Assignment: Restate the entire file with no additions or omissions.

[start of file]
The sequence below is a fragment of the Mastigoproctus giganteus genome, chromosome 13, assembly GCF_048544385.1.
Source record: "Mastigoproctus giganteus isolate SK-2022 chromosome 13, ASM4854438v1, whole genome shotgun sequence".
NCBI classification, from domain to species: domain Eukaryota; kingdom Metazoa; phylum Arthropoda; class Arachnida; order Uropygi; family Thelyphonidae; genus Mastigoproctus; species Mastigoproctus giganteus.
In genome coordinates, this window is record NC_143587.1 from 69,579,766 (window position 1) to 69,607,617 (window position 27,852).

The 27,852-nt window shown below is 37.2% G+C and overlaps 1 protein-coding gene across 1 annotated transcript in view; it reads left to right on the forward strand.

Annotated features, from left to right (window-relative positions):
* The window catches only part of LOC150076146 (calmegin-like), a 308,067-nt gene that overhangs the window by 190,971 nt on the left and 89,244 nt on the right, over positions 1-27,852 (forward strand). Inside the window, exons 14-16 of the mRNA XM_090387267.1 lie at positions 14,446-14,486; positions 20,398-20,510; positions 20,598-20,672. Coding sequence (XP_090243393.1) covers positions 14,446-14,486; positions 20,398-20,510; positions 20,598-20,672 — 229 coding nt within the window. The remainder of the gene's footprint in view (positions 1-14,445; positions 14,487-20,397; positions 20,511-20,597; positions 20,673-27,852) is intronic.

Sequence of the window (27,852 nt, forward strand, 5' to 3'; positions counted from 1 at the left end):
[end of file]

The sequence below is a fragment of the Mastigoproctus giganteus genome, chromosome 13, assembly GCF_048544385.1.
Source record: "Mastigoproctus giganteus isolate SK-2022 chromosome 13, ASM4854438v1, whole genome shotgun sequence".
NCBI classification, from domain to species: domain Eukaryota; kingdom Metazoa; phylum Arthropoda; class Arachnida; order Uropygi; family Thelyphonidae; genus Mastigoproctus; species Mastigoproctus giganteus.
In genome coordinates, this window is record NC_143587.1 from 69,579,766 (window position 1) to 69,607,617 (window position 27,852).

The 27,852-nt window shown below is 37.2% G+C and overlaps 1 protein-coding gene across 1 annotated transcript in view; it reads left to right on the forward strand.

Annotated features, from left to right (window-relative positions):
* The window catches only part of LOC150076146 (calmegin-like), a 308,067-nt gene that overhangs the window by 190,971 nt on the left and 89,244 nt on the right, over positions 1-27,852 (forward strand). Inside the window, exons 14-16 of the mRNA XM_090387267.1 lie at positions 14,446-14,486; positions 20,398-20,510; positions 20,598-20,672. Coding sequence (XP_090243393.1) covers positions 14,446-14,486; positions 20,398-20,510; positions 20,598-20,672 — 229 coding nt within the window. The remainder of the gene's footprint in view (positions 1-14,445; positions 14,487-20,397; positions 20,511-20,597; positions 20,673-27,852) is intronic.

Sequence of the window (27,852 nt, forward strand, 5' to 3'; positions counted from 1 at the left end):